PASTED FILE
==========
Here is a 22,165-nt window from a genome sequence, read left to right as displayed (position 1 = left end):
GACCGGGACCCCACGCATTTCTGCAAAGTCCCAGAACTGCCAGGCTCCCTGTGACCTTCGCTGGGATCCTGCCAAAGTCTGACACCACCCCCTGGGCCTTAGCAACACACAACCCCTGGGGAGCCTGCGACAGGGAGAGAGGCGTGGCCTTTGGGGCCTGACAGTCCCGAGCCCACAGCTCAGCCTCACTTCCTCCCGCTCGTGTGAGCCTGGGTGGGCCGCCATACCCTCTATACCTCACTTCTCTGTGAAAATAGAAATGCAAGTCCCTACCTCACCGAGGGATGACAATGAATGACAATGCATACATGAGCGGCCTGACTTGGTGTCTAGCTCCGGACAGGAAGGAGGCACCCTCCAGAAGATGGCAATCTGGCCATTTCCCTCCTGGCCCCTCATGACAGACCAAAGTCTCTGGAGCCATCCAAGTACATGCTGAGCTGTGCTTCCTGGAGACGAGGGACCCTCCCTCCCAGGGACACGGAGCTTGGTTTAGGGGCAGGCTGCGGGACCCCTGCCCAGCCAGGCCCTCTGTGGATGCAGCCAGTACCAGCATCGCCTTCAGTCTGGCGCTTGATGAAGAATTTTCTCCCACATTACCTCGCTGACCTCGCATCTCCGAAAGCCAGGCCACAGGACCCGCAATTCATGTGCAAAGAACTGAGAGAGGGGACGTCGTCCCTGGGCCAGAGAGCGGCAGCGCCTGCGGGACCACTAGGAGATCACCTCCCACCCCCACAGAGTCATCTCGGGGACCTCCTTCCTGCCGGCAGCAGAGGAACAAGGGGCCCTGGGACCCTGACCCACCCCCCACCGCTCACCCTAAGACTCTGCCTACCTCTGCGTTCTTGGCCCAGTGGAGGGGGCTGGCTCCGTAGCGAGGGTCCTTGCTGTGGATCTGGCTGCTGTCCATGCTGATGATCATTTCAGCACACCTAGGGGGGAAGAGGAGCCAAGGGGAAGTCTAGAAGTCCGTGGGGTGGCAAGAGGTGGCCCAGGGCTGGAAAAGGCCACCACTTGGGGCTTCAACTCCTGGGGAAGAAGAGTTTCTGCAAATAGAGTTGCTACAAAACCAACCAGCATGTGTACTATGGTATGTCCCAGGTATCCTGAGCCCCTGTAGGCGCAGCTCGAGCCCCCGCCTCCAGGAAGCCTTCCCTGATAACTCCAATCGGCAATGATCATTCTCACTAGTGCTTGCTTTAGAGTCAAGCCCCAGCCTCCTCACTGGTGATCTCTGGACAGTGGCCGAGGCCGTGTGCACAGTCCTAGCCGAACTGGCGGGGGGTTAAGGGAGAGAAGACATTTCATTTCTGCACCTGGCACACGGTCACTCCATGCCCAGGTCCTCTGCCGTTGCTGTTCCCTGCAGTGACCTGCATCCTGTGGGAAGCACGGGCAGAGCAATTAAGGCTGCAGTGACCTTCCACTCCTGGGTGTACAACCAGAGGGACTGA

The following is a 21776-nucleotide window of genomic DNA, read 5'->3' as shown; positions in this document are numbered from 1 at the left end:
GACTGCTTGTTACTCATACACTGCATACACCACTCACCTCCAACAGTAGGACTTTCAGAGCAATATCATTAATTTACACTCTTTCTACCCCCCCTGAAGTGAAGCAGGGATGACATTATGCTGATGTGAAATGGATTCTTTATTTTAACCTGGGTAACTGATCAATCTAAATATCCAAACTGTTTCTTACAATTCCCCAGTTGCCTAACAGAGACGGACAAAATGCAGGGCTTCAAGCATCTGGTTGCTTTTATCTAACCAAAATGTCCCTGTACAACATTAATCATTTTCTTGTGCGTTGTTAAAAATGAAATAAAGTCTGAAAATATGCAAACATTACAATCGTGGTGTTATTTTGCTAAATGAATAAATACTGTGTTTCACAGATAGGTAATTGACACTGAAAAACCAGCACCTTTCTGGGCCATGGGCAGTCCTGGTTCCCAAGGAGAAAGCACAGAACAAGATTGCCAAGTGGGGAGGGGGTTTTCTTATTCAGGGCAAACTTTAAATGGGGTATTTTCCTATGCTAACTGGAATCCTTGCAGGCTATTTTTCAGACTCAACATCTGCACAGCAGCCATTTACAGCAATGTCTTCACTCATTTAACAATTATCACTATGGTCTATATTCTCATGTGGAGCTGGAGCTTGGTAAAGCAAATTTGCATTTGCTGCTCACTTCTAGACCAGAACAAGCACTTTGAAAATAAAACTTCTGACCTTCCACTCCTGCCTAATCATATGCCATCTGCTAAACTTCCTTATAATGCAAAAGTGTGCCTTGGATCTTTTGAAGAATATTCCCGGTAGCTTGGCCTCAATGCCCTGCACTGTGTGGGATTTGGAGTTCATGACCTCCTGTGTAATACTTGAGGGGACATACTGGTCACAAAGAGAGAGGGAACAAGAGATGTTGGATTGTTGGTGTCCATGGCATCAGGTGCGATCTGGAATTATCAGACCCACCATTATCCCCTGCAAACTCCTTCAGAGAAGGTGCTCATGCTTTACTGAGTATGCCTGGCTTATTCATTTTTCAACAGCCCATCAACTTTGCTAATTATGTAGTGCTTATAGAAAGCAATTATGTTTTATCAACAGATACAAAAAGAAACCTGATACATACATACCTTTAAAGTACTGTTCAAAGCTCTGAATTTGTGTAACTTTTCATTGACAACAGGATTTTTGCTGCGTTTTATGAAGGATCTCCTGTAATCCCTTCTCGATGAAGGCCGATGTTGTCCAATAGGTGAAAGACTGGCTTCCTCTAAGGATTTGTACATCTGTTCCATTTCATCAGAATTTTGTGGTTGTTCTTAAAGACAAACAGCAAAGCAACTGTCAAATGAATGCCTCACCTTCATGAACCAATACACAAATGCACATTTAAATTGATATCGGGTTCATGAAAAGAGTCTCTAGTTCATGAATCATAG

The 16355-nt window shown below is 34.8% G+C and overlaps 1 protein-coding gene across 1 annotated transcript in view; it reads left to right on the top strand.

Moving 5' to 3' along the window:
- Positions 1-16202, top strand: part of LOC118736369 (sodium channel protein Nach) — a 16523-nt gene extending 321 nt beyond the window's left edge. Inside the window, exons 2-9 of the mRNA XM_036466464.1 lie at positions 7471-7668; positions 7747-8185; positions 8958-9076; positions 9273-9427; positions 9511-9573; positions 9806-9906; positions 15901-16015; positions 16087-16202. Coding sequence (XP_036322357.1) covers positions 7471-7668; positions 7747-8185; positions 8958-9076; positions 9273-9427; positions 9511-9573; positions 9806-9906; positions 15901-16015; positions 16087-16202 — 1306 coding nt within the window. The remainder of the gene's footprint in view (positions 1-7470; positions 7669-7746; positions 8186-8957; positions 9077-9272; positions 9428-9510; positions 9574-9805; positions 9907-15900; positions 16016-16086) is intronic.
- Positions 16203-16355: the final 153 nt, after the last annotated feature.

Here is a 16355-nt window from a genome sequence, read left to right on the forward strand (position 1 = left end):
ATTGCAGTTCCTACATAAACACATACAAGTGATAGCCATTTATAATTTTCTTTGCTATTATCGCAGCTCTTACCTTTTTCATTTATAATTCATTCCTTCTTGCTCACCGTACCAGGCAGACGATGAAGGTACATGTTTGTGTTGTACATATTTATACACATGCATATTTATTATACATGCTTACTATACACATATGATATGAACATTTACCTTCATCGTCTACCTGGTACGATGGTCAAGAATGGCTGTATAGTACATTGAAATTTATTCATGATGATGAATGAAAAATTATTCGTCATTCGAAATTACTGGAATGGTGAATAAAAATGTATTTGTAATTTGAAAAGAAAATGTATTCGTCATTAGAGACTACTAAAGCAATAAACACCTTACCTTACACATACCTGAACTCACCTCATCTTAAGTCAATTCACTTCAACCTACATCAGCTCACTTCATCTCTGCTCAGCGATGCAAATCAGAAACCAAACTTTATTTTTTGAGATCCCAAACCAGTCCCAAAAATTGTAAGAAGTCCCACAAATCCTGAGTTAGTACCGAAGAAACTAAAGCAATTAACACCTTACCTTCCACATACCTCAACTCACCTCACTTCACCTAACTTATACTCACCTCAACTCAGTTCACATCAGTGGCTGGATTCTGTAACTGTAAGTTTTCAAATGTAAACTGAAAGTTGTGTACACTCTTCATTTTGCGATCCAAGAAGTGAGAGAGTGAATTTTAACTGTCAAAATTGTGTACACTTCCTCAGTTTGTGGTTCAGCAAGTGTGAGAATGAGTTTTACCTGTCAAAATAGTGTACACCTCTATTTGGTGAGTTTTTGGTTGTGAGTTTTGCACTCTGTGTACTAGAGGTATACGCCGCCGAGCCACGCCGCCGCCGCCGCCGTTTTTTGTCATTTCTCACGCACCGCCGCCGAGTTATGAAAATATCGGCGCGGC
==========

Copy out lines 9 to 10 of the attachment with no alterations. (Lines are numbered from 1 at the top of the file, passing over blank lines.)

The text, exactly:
Here is a 16355-nt window from a genome sequence, read left to right on the forward strand (position 1 = left end):
ATTGCAGTTCCTACATAAACACATACAAGTGATAGCCATTTATAATTTTCTTTGCTATTATCGCAGCTCTTACCTTTTTCATTTATAATTCATTCCTTCTTGCTCACCGTACCAGGCAGACGATGAAGGTACATGTTTGTGTTGTACATATTTATACACATGCATATTTATTATACATGCTTACTATACACATATGATATGAACATTTACCTTCATCGTCTACCTGGTACGATGGTCAAGAATGGCTGTATAGTACATTGAAATTTATTCATGATGATGAATGAAAAATTATTCGTCATTCGAAATTACTGGAATGGTGAATAAAAATGTATTTGTAATTTGAAAAGAAAATGTATTCGTCATTAGAGACTACTAAAGCAATAAACACCTTACCTTACACATACCTGAACTCACCTCATCTTAAGTCAATTCACTTCAACCTACATCAGCTCACTTCATCTCTGCTCAGCGATGCAAATCAGAAACCAAACTTTATTTTTTGAGATCCCAAACCAGTCCCAAAAATTGTAAGAAGTCCCACAAATCCTGAGTTAGTACCGAAGAAACTAAAGCAATTAACACCTTACCTTCCACATACCTCAACTCACCTCACTTCACCTAACTTATACTCACCTCAACTCAGTTCACATCAGTGGCTGGATTCTGTAACTGTAAGTTTTCAAATGTAAACTGAAAGTTGTGTACACTCTTCATTTTGCGATCCAAGAAGTGAGAGAGTGAATTTTAACTGTCAAAATTGTGTACACTTCCTCAGTTTGTGGTTCAGCAAGTGTGAGAATGAGTTTTACCTGTCAAAATAGTGTACACCTCTATTTGGTGAGTTTTTGGTTGTGAGTTTTGCACTCTGTGTACTAGAGGTATACGCCGCCGAGCCACGCCGCCGCCGCCGCCGTTTTTTGTCATTTCTCACGCACCGCCGCCGAGTTATGAAAATATCGGCGCGGC